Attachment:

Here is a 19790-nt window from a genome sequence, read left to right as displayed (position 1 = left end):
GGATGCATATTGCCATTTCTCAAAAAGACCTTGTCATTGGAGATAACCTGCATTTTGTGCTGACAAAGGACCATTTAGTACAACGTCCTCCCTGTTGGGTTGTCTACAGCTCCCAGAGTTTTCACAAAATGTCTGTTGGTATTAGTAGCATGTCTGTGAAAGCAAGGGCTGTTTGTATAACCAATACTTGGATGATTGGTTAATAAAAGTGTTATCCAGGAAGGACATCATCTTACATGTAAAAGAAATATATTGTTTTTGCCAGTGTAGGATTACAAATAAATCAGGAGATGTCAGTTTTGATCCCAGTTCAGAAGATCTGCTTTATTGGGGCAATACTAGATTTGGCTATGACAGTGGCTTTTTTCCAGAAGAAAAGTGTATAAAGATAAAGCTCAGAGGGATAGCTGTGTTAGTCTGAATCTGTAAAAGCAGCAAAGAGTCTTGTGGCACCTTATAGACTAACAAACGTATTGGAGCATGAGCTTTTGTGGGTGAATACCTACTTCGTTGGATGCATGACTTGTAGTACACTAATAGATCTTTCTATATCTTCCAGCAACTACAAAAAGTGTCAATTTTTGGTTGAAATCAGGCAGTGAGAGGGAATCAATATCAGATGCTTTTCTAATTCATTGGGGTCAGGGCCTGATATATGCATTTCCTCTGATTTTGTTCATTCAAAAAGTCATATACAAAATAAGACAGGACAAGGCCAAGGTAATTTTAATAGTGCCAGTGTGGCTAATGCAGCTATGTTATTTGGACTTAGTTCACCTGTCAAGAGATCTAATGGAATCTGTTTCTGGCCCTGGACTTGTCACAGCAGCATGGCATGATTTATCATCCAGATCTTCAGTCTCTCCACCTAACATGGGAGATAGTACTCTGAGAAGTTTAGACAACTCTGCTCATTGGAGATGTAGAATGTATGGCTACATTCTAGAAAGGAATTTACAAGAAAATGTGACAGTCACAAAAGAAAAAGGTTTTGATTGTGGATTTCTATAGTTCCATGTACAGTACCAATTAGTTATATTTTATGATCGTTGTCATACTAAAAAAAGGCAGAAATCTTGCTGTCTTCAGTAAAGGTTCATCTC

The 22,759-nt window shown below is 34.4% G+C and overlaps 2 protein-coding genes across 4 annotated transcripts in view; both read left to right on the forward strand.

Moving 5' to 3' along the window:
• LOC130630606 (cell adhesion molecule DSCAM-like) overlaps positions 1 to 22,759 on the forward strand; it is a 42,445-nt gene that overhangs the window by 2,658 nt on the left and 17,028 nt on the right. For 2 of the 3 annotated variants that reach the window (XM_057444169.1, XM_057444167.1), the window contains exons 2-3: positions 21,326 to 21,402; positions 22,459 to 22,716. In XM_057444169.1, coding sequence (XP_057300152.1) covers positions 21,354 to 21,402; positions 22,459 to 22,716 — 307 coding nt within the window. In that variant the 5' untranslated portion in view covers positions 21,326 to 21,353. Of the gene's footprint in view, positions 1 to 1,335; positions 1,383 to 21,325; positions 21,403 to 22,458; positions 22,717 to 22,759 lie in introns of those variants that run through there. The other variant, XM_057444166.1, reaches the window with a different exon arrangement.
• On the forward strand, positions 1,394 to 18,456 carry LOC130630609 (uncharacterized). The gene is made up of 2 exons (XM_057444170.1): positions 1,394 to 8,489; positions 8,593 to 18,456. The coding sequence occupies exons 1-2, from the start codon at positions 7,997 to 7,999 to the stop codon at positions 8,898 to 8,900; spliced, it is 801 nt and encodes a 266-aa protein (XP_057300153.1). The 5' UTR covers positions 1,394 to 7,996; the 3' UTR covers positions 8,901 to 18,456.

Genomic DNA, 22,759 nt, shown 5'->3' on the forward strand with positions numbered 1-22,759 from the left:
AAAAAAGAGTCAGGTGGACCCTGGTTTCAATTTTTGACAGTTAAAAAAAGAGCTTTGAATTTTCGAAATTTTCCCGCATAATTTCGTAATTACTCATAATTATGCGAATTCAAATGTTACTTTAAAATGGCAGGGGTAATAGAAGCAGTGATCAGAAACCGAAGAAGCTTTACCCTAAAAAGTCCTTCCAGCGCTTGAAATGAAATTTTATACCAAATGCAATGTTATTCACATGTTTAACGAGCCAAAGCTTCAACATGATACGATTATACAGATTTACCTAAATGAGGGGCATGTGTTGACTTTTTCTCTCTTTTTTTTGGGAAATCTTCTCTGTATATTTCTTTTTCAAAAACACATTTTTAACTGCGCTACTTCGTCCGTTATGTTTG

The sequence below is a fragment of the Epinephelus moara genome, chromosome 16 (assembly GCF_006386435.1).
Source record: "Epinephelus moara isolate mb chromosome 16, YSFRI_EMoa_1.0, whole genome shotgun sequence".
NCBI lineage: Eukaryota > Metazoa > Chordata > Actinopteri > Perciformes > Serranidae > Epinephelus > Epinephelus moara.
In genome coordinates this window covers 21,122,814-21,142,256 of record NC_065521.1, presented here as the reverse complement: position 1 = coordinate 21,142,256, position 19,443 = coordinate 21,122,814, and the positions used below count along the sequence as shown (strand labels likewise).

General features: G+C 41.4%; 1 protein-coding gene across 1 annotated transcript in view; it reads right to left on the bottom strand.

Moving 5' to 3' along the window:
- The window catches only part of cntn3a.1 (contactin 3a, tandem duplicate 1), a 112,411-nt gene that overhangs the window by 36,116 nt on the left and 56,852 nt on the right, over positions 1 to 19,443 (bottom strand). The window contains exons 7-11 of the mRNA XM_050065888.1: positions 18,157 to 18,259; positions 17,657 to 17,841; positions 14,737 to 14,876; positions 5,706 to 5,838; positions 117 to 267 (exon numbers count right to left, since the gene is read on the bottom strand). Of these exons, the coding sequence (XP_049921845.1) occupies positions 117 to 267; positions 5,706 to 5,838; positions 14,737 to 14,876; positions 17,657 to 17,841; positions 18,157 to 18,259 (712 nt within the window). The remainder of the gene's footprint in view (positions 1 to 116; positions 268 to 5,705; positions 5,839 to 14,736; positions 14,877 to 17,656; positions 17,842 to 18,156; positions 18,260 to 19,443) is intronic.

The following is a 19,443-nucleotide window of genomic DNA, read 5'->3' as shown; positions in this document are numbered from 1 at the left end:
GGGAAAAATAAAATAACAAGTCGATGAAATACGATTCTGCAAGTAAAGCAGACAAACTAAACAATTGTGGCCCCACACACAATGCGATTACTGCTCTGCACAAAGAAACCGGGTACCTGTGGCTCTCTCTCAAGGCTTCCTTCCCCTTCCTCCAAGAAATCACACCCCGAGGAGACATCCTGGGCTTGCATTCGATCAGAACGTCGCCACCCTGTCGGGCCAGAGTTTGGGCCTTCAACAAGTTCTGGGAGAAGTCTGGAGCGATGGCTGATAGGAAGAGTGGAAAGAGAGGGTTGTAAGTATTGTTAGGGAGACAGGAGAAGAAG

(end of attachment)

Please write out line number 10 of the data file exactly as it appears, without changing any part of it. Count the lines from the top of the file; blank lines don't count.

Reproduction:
Source record: "Epinephelus moara isolate mb chromosome 16, YSFRI_EMoa_1.0, whole genome shotgun sequence".